• "You've got to be kidding me."

    "Sadly... No."

    I sniffed in disgust and leaned the back of my head against the tree trunk I was sitting before.

    "I told you we should've done away with her while we had the chance." As soon as the words were whispered to me, the rage from last night boiled upward and I turned toward my partner with furious eyes. I didn't even have to say anything; the expression did enough. Suddenly, and only for morbid moment of curiosity, I wondered what exactly he was seeing on my face.

    "Kidding." The boy held up his hands in submission and laid back down on the mossy forest floor. I felt the growl deep in my throat even before it hit our ears. I was surprised at myself. I had never had this much feeling for any assignment in my entire career.

    Huh. My career. Never thought that one either.

    "Easy, May. Was just joking." The boy repeated cautiously, leaning away from me slightly. I bit my tongue and silenced myself immediately.

    "Geez, you're taking all this too seriously." He resettled into his former position, watching me with careful purple eyes. I sighed and stared upward into the thick treetops above.

    "Now seriously, what's on your mind?"

    "What's not on my mind?" I muttered, not giving him any glances. He rolled his eyes.

    "Well, we just killed the majority of residents down at a village because someone told us to, we let one of them go to warn the next town on the list, and you're suddenly getting all protective over this one. There's ought to be a reason behind it." He rolled over onto his side so he was facing me fully. His black cat tail swished lazily in the ferns, making calming rustling noises.

    I groaned quietly. "Can't you just let it go?" I pushed myself away from the tree and stood in one sweeping motion. My own orange-ish tail trailed on the ground behind me as I took a few steps away from the boy, deeper into the underbrush.

    "Ma-aay." The boy called quietly, watching my every move; I could feel his searching gaze bearing into my back. I wrapped my arms around myself against the gentle breeze that was rustling through the trees. My long red hair that was woven into loose braids swayed in the brisk wind; the tarnished bells that hung from crimson red ribbons around smaller braids tinkled lonely-like, the only thing keeping the air around us from becoming deathly silent.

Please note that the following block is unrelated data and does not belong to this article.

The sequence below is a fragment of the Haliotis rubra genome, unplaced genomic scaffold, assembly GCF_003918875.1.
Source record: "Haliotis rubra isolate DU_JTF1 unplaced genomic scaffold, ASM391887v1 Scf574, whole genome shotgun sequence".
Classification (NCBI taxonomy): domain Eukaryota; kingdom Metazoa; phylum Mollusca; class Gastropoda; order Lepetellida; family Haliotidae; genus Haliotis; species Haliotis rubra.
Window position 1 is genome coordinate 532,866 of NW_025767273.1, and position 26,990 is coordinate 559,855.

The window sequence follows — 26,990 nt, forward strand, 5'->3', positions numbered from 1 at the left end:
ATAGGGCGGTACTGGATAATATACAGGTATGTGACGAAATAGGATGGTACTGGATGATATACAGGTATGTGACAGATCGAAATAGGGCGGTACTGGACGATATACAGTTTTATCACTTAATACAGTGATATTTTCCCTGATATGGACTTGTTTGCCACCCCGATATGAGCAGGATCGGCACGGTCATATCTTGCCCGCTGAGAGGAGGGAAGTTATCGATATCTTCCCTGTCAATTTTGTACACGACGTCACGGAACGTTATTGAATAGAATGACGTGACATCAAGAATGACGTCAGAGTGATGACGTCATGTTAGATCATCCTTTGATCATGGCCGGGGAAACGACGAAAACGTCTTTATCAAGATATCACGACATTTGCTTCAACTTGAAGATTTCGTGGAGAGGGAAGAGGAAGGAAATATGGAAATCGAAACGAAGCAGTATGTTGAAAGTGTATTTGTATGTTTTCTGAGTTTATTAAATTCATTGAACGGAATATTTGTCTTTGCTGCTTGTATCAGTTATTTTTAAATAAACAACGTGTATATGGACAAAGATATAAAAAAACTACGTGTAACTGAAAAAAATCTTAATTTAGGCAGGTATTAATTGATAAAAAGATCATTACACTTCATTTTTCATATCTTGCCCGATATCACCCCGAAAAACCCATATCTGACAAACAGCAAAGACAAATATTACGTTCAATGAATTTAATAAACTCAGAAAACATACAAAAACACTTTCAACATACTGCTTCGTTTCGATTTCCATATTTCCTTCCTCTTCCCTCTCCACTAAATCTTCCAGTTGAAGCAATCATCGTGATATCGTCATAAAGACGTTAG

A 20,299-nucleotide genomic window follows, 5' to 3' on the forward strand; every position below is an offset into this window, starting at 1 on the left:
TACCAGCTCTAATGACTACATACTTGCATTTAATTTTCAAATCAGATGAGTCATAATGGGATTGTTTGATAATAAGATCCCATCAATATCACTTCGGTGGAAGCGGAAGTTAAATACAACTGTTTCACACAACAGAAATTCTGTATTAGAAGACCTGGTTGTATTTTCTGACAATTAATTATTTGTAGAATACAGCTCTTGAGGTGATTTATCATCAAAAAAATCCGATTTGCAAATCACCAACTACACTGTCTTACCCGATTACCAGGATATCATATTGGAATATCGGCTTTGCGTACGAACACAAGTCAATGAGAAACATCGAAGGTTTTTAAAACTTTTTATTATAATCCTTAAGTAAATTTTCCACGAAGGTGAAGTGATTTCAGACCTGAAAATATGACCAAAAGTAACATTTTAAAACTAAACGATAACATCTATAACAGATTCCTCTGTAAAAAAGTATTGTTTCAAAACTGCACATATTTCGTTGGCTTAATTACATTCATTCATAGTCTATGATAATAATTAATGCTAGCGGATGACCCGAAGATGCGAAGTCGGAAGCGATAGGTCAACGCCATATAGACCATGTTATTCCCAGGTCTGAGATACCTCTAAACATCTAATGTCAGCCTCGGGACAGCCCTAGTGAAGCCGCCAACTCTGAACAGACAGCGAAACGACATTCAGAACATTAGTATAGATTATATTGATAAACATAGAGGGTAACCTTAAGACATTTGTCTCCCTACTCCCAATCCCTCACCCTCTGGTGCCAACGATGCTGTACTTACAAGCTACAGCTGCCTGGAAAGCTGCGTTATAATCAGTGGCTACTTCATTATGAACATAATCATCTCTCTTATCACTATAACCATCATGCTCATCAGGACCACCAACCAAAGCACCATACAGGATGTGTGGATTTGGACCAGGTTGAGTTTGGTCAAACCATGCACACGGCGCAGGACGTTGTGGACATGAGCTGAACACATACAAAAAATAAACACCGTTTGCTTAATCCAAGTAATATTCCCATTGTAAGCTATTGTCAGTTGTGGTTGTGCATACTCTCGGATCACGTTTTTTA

"Jaren, let me alone for a second." I paused for a moment. "Please." I added as a second thought. The boy behind me gave a short nod and turned back over, but kept his watch on me from the corner of his eyes. He ruffled his spiked pitch black hair and rested his head on his hands that were suddenly clasped behind his neck.

    "Thanks." I whispered and leapt straight upward into the trees, grasping the nearest branch my hands found. I pulled myself up into a crouch on the thick limb and looked into the thick bunches of leaves.

    Somewhere out there was the one I needed to find, the one that held the information to my family's death. Jaren could question all he wanted, he would never get the true answer for me setting that one girl free. She was searching the villages for any information, always one town ahead of me and my partner. This one time she had slipped, stayed an hour too long, and we had both paid the price for it.

    I absentmindedly stroked the golden key that hung close around my neck. The very surface was worn from me repeating this action countless times, mainly out of habit. My red-brown eyes flickered as they searched the forest floor for miles on end, the endless stretch I called my home.

    When I returned to the forest floor, Jaren was waiting with my coat in one fist and his own in the other. As soon as I landed, he tossed my tawny jacket my way; I caught it just before a sleeve whacked me in the face. I glared at him as I slipped one arm through my old coat.

    "Ready to move on? We need to meet the Master outside the next village before we can actually attack." Jaren informed me, seeming totally at ease. I simply nodded and pulled the jacket close around my body, zipping it nearly all the way shut.

    "Let's go then." He led the way, sure with his steps. I stumbled behind with my nose furrowed in the short fur interior of my coat. Somehow, even after all this time, it still smelled as my older sister had; a sweet scent that you could never get tired of.

    As we both pushed tall ferns and bushes out of our path, I looked again to the sky, or what I could see through the leaves. I made a silent wish right there that something would happen so I wouldn't have to take another soul.

    After all these years, I was seriously doubting something would change.